The so-called “Milostive leto” [Jubilee] – a three-month-long period of waiving additional charges on the debts subject to bailiff enforcement – began in Czechia on Thursday and will last until November 30.
Czechs who owe money to public institutions and whose debts are being collected through enforcement proceedings initiated prior to October 28, 2021, can now pay the original amount of the debt and a flat fee of CZK1,818 (€74) to bailiffs collecting the debt and the enforcement will be ended. Large private creditors are encouraged to follow suit.
This is the second such period after the previous one running from the end of October 2021to the end of January 2022 was able to free some 15,000 debtors. Altogether some 50,000 enforcement proceedings were put to an end.
The period referred to as “Jubilee” alludes to the biblical tradition of forgiving debts every seven years.
The Chamber of Bailiffs has criticized the measure, arguing that bailiffs are not adequately compensated for the administrative burden of ending the eligible enforcements. The flat fee of €74 is a compromise compensation reached by the legislators for the current period.
“This was one of our demands, that compensation reflects the valid enforcement rules”, President of Chamber of Bailiffs Jan Mlynarcik was quoted a saying by Czech TV.
Bailiffs were in the past documented to use highly unethical behaviour during the enforcement proceedings, including blackmailing and confiscating children’s toys and other property used by children. During the COVID-19 wave a bailiff was documented to have confiscated a family’s only computer, cutting children in the family off online education.
During the previous Jubilee period bailiffs also purposely did not respond to eligible applications for ending the enforcement. Under the current Jubilee rules bailiffs will be obliged to respond within 15 days at the latest.
“If they don’t respond the period of using Jubilee conditions is automatically extended by the duration of the delay”, explained Danile Hule, head of the debt consultancy at the People in Need NGO.
Czechia has been struggling with an ongoing debt crisis fuelled by the combination of years of an unregulated money-lending business, extensive rights granted to bailiffs, and harsh conditions for personal bankruptcy, leaving some 700,000 Czechs (roughly 6.4% of the population) trapped in endless enforcements, often facing debts impossible to pay off during their lifetimes. Politicians turned a blind eye for years, partly because of corrupt networks, partly due to an ideological fixation on making debtors repay all their debts.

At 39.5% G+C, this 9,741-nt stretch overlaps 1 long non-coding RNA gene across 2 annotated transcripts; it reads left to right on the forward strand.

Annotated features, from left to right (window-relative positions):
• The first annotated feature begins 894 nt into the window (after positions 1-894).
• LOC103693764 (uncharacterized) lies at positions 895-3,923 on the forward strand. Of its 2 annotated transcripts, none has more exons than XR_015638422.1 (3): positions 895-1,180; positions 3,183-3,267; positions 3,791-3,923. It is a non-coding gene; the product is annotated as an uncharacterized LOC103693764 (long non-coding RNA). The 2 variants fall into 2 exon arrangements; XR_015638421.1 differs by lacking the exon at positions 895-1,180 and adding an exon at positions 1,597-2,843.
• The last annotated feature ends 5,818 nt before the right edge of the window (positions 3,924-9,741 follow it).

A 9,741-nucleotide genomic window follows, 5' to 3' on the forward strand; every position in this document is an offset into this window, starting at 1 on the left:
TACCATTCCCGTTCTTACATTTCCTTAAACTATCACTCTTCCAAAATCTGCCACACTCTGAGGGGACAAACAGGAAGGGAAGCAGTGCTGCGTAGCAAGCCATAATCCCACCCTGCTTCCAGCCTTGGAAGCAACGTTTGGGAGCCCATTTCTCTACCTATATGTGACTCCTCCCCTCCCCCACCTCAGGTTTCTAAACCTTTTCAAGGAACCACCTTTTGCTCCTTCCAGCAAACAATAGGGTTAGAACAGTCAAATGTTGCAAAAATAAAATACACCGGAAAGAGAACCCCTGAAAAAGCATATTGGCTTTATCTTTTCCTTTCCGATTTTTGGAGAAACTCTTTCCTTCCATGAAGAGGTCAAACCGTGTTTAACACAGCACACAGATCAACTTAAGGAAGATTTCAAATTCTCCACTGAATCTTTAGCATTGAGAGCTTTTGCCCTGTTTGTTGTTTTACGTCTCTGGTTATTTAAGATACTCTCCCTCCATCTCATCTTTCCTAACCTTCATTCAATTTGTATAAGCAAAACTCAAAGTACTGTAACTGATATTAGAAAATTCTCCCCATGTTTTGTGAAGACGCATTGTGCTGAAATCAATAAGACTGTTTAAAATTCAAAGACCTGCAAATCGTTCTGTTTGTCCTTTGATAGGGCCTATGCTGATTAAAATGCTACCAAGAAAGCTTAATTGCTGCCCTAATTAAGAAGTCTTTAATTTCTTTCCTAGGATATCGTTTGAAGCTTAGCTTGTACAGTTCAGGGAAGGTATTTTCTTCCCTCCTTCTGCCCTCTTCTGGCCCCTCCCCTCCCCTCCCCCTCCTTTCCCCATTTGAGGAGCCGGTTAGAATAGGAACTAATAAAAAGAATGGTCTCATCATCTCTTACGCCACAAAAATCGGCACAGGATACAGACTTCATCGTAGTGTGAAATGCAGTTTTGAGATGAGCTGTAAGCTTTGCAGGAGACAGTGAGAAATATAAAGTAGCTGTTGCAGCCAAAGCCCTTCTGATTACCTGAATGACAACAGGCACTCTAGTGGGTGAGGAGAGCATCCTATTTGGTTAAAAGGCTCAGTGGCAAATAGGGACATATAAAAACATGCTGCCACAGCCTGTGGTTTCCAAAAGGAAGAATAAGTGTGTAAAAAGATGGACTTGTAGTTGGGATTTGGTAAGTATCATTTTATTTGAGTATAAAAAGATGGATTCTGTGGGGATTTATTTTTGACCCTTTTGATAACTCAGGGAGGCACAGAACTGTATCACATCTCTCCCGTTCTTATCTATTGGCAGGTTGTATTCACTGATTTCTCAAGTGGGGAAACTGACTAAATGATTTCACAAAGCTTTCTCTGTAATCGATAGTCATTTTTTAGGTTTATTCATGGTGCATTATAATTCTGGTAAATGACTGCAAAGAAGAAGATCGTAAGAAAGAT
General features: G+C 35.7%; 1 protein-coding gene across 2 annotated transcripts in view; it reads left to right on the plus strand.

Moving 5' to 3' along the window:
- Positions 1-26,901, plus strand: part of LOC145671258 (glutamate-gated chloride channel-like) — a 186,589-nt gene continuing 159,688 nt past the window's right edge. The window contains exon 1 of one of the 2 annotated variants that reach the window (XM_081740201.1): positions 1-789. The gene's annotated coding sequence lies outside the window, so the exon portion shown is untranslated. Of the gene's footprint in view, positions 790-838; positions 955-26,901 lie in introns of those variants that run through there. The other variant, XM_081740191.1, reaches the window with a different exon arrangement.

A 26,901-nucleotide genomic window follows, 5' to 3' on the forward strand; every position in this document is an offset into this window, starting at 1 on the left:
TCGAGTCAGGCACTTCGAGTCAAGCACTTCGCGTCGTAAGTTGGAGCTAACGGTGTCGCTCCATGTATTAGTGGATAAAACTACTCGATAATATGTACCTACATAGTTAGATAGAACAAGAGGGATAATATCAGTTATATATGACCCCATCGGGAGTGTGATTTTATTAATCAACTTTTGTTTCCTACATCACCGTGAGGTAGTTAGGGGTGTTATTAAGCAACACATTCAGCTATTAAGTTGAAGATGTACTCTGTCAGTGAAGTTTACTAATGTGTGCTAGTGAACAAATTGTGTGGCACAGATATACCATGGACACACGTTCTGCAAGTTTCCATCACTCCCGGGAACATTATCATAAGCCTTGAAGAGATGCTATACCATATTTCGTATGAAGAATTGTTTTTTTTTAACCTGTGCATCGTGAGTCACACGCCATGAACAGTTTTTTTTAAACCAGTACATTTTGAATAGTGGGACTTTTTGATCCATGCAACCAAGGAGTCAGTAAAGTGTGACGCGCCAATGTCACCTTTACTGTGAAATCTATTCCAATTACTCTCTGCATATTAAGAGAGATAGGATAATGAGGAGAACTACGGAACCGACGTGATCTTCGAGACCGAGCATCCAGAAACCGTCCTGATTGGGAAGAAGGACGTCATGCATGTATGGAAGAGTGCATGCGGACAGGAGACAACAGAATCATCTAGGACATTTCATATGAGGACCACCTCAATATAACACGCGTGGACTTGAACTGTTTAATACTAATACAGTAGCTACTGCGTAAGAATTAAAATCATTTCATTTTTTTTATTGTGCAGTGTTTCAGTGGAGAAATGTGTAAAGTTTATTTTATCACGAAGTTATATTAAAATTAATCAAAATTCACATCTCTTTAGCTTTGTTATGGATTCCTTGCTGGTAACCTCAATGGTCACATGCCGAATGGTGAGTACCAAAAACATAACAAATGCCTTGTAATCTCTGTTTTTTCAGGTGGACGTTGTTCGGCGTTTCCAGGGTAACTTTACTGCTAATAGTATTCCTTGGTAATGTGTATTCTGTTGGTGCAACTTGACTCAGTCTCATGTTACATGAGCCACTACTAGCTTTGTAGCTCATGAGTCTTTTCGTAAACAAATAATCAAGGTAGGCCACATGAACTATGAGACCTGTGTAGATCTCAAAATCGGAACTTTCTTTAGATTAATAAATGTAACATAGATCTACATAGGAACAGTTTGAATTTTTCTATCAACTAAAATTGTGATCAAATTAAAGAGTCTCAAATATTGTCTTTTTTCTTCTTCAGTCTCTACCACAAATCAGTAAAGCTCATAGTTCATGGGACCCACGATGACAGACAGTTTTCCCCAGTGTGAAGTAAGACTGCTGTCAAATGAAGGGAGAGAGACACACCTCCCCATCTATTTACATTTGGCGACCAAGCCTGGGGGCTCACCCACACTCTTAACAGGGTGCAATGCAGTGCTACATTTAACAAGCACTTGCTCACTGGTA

As many NGOs point out, bailiffs were able to effectively act as private debt-collecting entrepreneurs motivated to incurr late charges and administration fees on the original debts, multiplying the amount subject to enforcement as well as their rewards.
As the winter months near, fears abound that the number of enforcement proceedings will rise as low-income families, pensioners and other vulnerable parts of the population are unable to afford the dramatically rising costs of living.
According to the latest research of the Czech Academy of Science-affiliated CVVM, about half of Czech households expect their material conditions to worsen. Last year the ratio was 22% of Czechs.
Improvements are more often expected by university-educated Czechs, people under 29-years, entrepreneurs and freelancers, while worsening of conditions is expected by people of 65-years and more. More right-wing voters are expecting improvement than left-wing voters.